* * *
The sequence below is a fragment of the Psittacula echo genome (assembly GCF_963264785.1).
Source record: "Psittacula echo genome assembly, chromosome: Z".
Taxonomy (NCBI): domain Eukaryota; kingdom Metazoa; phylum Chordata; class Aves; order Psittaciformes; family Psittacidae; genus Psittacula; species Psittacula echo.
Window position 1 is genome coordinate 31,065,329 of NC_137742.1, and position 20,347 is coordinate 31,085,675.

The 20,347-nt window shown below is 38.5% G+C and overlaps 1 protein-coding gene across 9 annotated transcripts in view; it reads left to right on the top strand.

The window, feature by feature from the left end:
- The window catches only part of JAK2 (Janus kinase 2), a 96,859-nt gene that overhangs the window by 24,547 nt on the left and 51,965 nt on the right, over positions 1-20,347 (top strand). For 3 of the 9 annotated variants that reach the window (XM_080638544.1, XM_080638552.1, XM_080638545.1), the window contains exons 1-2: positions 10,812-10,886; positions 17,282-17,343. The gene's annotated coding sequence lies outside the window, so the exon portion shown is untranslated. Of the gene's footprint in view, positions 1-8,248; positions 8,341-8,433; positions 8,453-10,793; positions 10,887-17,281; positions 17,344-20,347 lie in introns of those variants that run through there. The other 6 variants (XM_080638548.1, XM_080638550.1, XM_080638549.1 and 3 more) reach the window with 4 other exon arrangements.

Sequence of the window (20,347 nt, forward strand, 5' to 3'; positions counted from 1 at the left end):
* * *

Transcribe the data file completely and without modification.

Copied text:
The sequence below is a fragment of the Psittacula echo genome (assembly GCF_963264785.1).
Source record: "Psittacula echo genome assembly, chromosome: Z".
Taxonomy (NCBI): domain Eukaryota; kingdom Metazoa; phylum Chordata; class Aves; order Psittaciformes; family Psittacidae; genus Psittacula; species Psittacula echo.
Window position 1 is genome coordinate 31,065,329 of NC_137742.1, and position 20,347 is coordinate 31,085,675.

The 20,347-nt window shown below is 38.5% G+C and overlaps 1 protein-coding gene across 9 annotated transcripts in view; it reads left to right on the top strand.

The window, feature by feature from the left end:
- The window catches only part of JAK2 (Janus kinase 2), a 96,859-nt gene that overhangs the window by 24,547 nt on the left and 51,965 nt on the right, over positions 1-20,347 (top strand). For 3 of the 9 annotated variants that reach the window (XM_080638544.1, XM_080638552.1, XM_080638545.1), the window contains exons 1-2: positions 10,812-10,886; positions 17,282-17,343. The gene's annotated coding sequence lies outside the window, so the exon portion shown is untranslated. Of the gene's footprint in view, positions 1-8,248; positions 8,341-8,433; positions 8,453-10,793; positions 10,887-17,281; positions 17,344-20,347 lie in introns of those variants that run through there. The other 6 variants (XM_080638548.1, XM_080638550.1, XM_080638549.1 and 3 more) reach the window with 4 other exon arrangements.

Sequence of the window (20,347 nt, forward strand, 5' to 3'; positions counted from 1 at the left end):